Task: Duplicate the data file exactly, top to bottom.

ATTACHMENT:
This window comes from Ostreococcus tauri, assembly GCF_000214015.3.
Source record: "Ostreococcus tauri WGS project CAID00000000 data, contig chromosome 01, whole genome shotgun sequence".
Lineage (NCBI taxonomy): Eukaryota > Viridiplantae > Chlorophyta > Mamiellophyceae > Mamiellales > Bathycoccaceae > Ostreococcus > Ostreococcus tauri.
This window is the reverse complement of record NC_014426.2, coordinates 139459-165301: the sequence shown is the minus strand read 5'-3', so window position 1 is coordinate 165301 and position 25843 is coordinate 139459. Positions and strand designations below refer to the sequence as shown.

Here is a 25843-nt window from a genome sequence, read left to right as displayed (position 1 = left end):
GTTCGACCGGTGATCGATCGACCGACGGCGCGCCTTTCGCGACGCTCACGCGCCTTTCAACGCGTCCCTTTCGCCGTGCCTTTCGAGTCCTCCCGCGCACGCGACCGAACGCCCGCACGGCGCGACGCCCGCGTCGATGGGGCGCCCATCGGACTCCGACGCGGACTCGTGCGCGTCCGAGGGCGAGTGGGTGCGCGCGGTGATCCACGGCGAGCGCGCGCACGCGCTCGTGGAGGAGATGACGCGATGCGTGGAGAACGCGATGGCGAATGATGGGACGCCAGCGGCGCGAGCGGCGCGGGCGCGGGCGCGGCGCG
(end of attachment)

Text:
This window comes from Ostreococcus tauri, assembly GCF_000214015.3.
Source record: "Ostreococcus tauri WGS project CAID00000000 data, contig chromosome 01, whole genome shotgun sequence".
Lineage (NCBI taxonomy): Eukaryota > Viridiplantae > Chlorophyta > Mamiellophyceae > Mamiellales > Bathycoccaceae > Ostreococcus > Ostreococcus tauri.
This window is the reverse complement of record NC_014426.2, coordinates 139459-165301: the sequence shown is the minus strand read 5'-3', so window position 1 is coordinate 165301 and position 25843 is coordinate 139459. Positions and strand designations below refer to the sequence as shown.

Here is a 25843-nt window from a genome sequence, read left to right as displayed (position 1 = left end):
GTTCGACCGGTGATCGATCGACCGACGGCGCGCCTTTCGCGACGCTCACGCGCCTTTCAACGCGTCCCTTTCGCCGTGCCTTTCGAGTCCTCCCGCGCACGCGACCGAACGCCCGCACGGCGCGACGCCCGCGTCGATGGGGCGCCCATCGGACTCCGACGCGGACTCGTGCGCGTCCGAGGGCGAGTGGGTGCGCGCGGTGATCCACGGCGAGCGCGCGCACGCGCTCGTGGAGGAGATGACGCGATGCGTGGAGAACGCGATGGCGAATGATGGGACGCCAGCGGCGCGAGCGGCGCGGGCGCGGGCGCGGCGCG